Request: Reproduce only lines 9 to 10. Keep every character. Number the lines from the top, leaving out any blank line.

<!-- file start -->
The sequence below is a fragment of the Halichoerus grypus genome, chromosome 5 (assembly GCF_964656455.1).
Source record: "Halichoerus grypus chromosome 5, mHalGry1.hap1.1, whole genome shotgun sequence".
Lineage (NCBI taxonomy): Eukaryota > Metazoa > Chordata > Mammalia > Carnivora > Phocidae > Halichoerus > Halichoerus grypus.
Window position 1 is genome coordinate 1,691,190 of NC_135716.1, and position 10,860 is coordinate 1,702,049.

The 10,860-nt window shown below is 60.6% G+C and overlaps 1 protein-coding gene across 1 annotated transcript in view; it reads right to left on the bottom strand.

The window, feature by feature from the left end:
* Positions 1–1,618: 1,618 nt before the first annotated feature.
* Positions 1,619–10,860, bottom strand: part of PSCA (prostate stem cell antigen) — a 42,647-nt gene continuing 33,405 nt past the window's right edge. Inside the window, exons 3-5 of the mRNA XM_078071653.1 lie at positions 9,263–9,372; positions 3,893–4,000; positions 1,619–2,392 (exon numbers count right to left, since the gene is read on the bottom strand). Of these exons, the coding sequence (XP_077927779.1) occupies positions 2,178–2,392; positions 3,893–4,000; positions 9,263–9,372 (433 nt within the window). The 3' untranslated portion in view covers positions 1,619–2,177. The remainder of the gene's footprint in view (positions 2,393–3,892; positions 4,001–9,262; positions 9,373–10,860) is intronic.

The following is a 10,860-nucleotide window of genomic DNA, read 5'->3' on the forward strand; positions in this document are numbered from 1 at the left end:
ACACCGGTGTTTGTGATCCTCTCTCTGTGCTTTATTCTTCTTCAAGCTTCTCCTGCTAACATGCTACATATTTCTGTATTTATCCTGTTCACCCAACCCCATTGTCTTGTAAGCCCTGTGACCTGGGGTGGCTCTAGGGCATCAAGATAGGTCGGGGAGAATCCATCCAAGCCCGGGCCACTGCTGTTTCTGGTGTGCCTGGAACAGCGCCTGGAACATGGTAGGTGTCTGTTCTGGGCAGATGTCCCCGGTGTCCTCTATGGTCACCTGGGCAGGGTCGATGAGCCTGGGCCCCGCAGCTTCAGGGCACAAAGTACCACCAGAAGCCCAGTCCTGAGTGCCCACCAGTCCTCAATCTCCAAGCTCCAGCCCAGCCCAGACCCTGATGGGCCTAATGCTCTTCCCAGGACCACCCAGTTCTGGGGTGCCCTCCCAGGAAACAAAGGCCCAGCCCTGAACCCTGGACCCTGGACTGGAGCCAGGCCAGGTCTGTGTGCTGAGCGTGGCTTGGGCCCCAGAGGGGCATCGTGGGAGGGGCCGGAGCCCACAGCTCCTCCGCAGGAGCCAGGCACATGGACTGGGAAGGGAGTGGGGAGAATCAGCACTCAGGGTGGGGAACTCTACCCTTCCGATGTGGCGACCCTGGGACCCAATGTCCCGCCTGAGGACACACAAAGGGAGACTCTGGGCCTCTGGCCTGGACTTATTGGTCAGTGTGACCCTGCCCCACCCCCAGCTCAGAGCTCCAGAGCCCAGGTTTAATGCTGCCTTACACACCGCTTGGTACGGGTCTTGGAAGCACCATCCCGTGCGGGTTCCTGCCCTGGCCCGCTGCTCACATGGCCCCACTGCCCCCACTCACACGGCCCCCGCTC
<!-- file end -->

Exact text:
The following is a 10,860-nucleotide window of genomic DNA, read 5'->3' on the forward strand; positions in this document are numbered from 1 at the left end:
ACACCGGTGTTTGTGATCCTCTCTCTGTGCTTTATTCTTCTTCAAGCTTCTCCTGCTAACATGCTACATATTTCTGTATTTATCCTGTTCACCCAACCCCATTGTCTTGTAAGCCCTGTGACCTGGGGTGGCTCTAGGGCATCAAGATAGGTCGGGGAGAATCCATCCAAGCCCGGGCCACTGCTGTTTCTGGTGTGCCTGGAACAGCGCCTGGAACATGGTAGGTGTCTGTTCTGGGCAGATGTCCCCGGTGTCCTCTATGGTCACCTGGGCAGGGTCGATGAGCCTGGGCCCCGCAGCTTCAGGGCACAAAGTACCACCAGAAGCCCAGTCCTGAGTGCCCACCAGTCCTCAATCTCCAAGCTCCAGCCCAGCCCAGACCCTGATGGGCCTAATGCTCTTCCCAGGACCACCCAGTTCTGGGGTGCCCTCCCAGGAAACAAAGGCCCAGCCCTGAACCCTGGACCCTGGACTGGAGCCAGGCCAGGTCTGTGTGCTGAGCGTGGCTTGGGCCCCAGAGGGGCATCGTGGGAGGGGCCGGAGCCCACAGCTCCTCCGCAGGAGCCAGGCACATGGACTGGGAAGGGAGTGGGGAGAATCAGCACTCAGGGTGGGGAACTCTACCCTTCCGATGTGGCGACCCTGGGACCCAATGTCCCGCCTGAGGACACACAAAGGGAGACTCTGGGCCTCTGGCCTGGACTTATTGGTCAGTGTGACCCTGCCCCACCCCCAGCTCAGAGCTCCAGAGCCCAGGTTTAATGCTGCCTTACACACCGCTTGGTACGGGTCTTGGAAGCACCATCCCGTGCGGGTTCCTGCCCTGGCCCGCTGCTCACATGGCCCCACTGCCCCCACTCACACGGCCCCCGCTC